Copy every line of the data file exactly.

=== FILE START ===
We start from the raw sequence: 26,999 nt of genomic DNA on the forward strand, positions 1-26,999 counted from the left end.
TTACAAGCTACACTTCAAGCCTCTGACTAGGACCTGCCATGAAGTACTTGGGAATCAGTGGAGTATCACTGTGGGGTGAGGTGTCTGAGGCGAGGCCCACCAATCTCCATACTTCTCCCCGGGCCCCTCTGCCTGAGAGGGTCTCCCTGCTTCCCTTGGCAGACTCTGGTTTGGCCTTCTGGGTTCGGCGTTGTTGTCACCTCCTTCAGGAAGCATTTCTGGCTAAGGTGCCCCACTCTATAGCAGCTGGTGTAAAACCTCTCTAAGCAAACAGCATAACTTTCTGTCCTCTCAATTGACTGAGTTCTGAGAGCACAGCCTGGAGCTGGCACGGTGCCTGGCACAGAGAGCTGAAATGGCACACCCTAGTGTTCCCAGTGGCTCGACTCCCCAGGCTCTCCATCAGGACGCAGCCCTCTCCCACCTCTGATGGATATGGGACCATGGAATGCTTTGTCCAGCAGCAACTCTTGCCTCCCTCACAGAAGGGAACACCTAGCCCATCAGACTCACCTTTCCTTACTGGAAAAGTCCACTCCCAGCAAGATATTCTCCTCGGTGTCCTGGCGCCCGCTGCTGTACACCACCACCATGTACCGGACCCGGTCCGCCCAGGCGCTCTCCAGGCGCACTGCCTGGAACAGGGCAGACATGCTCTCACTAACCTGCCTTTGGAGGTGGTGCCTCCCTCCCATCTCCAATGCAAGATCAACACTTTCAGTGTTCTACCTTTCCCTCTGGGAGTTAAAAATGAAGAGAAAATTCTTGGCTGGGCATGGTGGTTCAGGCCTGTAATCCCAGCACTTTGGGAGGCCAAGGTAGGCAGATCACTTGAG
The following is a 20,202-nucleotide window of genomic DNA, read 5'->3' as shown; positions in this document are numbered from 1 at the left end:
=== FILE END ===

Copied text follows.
We start from the raw sequence: 26,999 nt of genomic DNA on the forward strand, positions 1-26,999 counted from the left end.
TTACAAGCTACACTTCAAGCCTCTGACTAGGACCTGCCATGAAGTACTTGGGAATCAGTGGAGTATCACTGTGGGGTGAGGTGTCTGAGGCGAGGCCCACCAATCTCCATACTTCTCCCCGGGCCCCTCTGCCTGAGAGGGTCTCCCTGCTTCCCTTGGCAGACTCTGGTTTGGCCTTCTGGGTTCGGCGTTGTTGTCACCTCCTTCAGGAAGCATTTCTGGCTAAGGTGCCCCACTCTATAGCAGCTGGTGTAAAACCTCTCTAAGCAAACAGCATAACTTTCTGTCCTCTCAATTGACTGAGTTCTGAGAGCACAGCCTGGAGCTGGCACGGTGCCTGGCACAGAGAGCTGAAATGGCACACCCTAGTGTTCCCAGTGGCTCGACTCCCCAGGCTCTCCATCAGGACGCAGCCCTCTCCCACCTCTGATGGATATGGGACCATGGAATGCTTTGTCCAGCAGCAACTCTTGCCTCCCTCACAGAAGGGAACACCTAGCCCATCAGACTCACCTTTCCTTACTGGAAAAGTCCACTCCCAGCAAGATATTCTCCTCGGTGTCCTGGCGCCCGCTGCTGTACACCACCACCATGTACCGGACCCGGTCCGCCCAGGCGCTCTCCAGGCGCACTGCCTGGAACAGGGCAGACATGCTCTCACTAACCTGCCTTTGGAGGTGGTGCCTCCCTCCCATCTCCAATGCAAGATCAACACTTTCAGTGTTCTACCTTTCCCTCTGGGAGTTAAAAATGAAGAGAAAATTCTTGGCTGGGCATGGTGGTTCAGGCCTGTAATCCCAGCACTTTGGGAGGCCAAGGTAGGCAGATCACTTGAG
The following is a 20,202-nucleotide window of genomic DNA, read 5'->3' as shown; positions in this document are numbered from 1 at the left end: